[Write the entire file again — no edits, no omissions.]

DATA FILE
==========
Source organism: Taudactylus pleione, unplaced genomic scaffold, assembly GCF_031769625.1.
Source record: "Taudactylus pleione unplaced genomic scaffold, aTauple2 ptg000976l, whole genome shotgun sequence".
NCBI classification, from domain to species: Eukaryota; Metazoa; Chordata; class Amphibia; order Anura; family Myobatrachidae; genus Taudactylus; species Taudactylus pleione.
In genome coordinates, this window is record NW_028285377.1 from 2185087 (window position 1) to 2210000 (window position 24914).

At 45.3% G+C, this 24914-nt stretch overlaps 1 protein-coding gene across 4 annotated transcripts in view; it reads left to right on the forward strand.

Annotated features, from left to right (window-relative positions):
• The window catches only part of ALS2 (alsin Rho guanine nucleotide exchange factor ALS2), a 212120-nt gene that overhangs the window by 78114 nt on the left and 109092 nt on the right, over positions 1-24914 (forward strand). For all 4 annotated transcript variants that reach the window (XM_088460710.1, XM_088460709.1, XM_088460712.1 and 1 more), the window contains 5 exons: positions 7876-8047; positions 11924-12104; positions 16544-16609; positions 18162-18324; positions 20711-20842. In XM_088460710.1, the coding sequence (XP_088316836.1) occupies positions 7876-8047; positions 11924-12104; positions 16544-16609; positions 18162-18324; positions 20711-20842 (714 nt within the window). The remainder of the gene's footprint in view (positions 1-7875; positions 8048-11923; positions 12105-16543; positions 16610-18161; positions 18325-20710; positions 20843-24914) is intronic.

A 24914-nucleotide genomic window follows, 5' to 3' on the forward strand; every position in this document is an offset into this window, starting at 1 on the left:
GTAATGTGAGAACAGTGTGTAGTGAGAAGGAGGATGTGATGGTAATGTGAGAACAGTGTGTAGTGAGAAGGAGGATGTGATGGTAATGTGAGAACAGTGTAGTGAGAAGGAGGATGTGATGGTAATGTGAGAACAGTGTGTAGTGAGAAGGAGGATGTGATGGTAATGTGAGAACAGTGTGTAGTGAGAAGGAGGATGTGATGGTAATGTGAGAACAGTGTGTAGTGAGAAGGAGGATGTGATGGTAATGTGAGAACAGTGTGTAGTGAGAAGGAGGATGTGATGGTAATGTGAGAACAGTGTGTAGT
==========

Source organism: Taudactylus pleione, unplaced genomic scaffold, assembly GCF_031769625.1.
Source record: "Taudactylus pleione unplaced genomic scaffold, aTauple2 ptg000976l, whole genome shotgun sequence".
NCBI classification, from domain to species: Eukaryota; Metazoa; Chordata; class Amphibia; order Anura; family Myobatrachidae; genus Taudactylus; species Taudactylus pleione.
In genome coordinates, this window is record NW_028285377.1 from 2185087 (window position 1) to 2210000 (window position 24914).

At 45.3% G+C, this 24914-nt stretch overlaps 1 protein-coding gene across 4 annotated transcripts in view; it reads left to right on the forward strand.

Annotated features, from left to right (window-relative positions):
• The window catches only part of ALS2 (alsin Rho guanine nucleotide exchange factor ALS2), a 212120-nt gene that overhangs the window by 78114 nt on the left and 109092 nt on the right, over positions 1-24914 (forward strand). For all 4 annotated transcript variants that reach the window (XM_088460710.1, XM_088460709.1, XM_088460712.1 and 1 more), the window contains 5 exons: positions 7876-8047; positions 11924-12104; positions 16544-16609; positions 18162-18324; positions 20711-20842. In XM_088460710.1, the coding sequence (XP_088316836.1) occupies positions 7876-8047; positions 11924-12104; positions 16544-16609; positions 18162-18324; positions 20711-20842 (714 nt within the window). The remainder of the gene's footprint in view (positions 1-7875; positions 8048-11923; positions 12105-16543; positions 16610-18161; positions 18325-20710; positions 20843-24914) is intronic.

A 24914-nucleotide genomic window follows, 5' to 3' on the forward strand; every position in this document is an offset into this window, starting at 1 on the left:
GTAATGTGAGAACAGTGTGTAGTGAGAAGGAGGATGTGATGGTAATGTGAGAACAGTGTGTAGTGAGAAGGAGGATGTGATGGTAATGTGAGAACAGTGTAGTGAGAAGGAGGATGTGATGGTAATGTGAGAACAGTGTGTAGTGAGAAGGAGGATGTGATGGTAATGTGAGAACAGTGTGTAGTGAGAAGGAGGATGTGATGGTAATGTGAGAACAGTGTGTAGTGAGAAGGAGGATGTGATGGTAATGTGAGAACAGTGTGTAGTGAGAAGGAGGATGTGATGGTAATGTGAGAACAGTGTGTAGT